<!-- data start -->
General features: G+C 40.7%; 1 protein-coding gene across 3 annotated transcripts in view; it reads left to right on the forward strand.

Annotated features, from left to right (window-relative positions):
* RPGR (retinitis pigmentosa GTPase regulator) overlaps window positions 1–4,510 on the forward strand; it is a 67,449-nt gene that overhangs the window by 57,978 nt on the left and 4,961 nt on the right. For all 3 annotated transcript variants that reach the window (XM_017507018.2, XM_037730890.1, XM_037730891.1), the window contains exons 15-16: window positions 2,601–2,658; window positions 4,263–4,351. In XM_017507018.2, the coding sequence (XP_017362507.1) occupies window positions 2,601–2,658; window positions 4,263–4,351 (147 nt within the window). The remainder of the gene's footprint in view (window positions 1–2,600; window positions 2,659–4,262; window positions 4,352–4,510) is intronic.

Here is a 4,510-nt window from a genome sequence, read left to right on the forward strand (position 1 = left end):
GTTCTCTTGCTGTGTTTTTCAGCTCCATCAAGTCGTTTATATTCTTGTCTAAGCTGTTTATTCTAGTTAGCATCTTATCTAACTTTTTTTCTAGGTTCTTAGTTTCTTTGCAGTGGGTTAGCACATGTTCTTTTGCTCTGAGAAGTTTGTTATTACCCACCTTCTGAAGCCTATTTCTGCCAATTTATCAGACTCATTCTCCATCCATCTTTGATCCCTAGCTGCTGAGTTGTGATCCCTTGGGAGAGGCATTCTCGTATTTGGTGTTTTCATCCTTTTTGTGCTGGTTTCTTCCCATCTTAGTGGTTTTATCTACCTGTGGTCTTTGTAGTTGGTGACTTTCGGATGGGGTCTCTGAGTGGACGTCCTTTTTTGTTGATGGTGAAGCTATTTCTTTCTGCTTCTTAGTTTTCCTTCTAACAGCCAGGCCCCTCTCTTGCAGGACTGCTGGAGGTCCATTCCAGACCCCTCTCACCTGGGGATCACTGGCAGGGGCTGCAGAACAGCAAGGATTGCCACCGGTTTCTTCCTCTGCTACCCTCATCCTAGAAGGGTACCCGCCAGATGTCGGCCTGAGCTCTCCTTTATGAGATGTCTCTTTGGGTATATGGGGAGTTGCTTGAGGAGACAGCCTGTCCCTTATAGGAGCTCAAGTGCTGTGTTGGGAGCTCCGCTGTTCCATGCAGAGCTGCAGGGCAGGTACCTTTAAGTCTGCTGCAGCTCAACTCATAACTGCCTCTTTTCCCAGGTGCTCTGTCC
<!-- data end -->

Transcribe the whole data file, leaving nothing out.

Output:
General features: G+C 40.7%; 1 protein-coding gene across 3 annotated transcripts in view; it reads left to right on the forward strand.

Annotated features, from left to right (window-relative positions):
* RPGR (retinitis pigmentosa GTPase regulator) overlaps window positions 1–4,510 on the forward strand; it is a 67,449-nt gene that overhangs the window by 57,978 nt on the left and 4,961 nt on the right. For all 3 annotated transcript variants that reach the window (XM_017507018.2, XM_037730890.1, XM_037730891.1), the window contains exons 15-16: window positions 2,601–2,658; window positions 4,263–4,351. In XM_017507018.2, the coding sequence (XP_017362507.1) occupies window positions 2,601–2,658; window positions 4,263–4,351 (147 nt within the window). The remainder of the gene's footprint in view (window positions 1–2,600; window positions 2,659–4,262; window positions 4,352–4,510) is intronic.

Here is a 4,510-nt window from a genome sequence, read left to right on the forward strand (position 1 = left end):
GTTCTCTTGCTGTGTTTTTCAGCTCCATCAAGTCGTTTATATTCTTGTCTAAGCTGTTTATTCTAGTTAGCATCTTATCTAACTTTTTTTCTAGGTTCTTAGTTTCTTTGCAGTGGGTTAGCACATGTTCTTTTGCTCTGAGAAGTTTGTTATTACCCACCTTCTGAAGCCTATTTCTGCCAATTTATCAGACTCATTCTCCATCCATCTTTGATCCCTAGCTGCTGAGTTGTGATCCCTTGGGAGAGGCATTCTCGTATTTGGTGTTTTCATCCTTTTTGTGCTGGTTTCTTCCCATCTTAGTGGTTTTATCTACCTGTGGTCTTTGTAGTTGGTGACTTTCGGATGGGGTCTCTGAGTGGACGTCCTTTTTTGTTGATGGTGAAGCTATTTCTTTCTGCTTCTTAGTTTTCCTTCTAACAGCCAGGCCCCTCTCTTGCAGGACTGCTGGAGGTCCATTCCAGACCCCTCTCACCTGGGGATCACTGGCAGGGGCTGCAGAACAGCAAGGATTGCCACCGGTTTCTTCCTCTGCTACCCTCATCCTAGAAGGGTACCCGCCAGATGTCGGCCTGAGCTCTCCTTTATGAGATGTCTCTTTGGGTATATGGGGAGTTGCTTGAGGAGACAGCCTGTCCCTTATAGGAGCTCAAGTGCTGTGTTGGGAGCTCCGCTGTTCCATGCAGAGCTGCAGGGCAGGTACCTTTAAGTCTGCTGCAGCTCAACTCATAACTGCCTCTTTTCCCAGGTGCTCTGTCC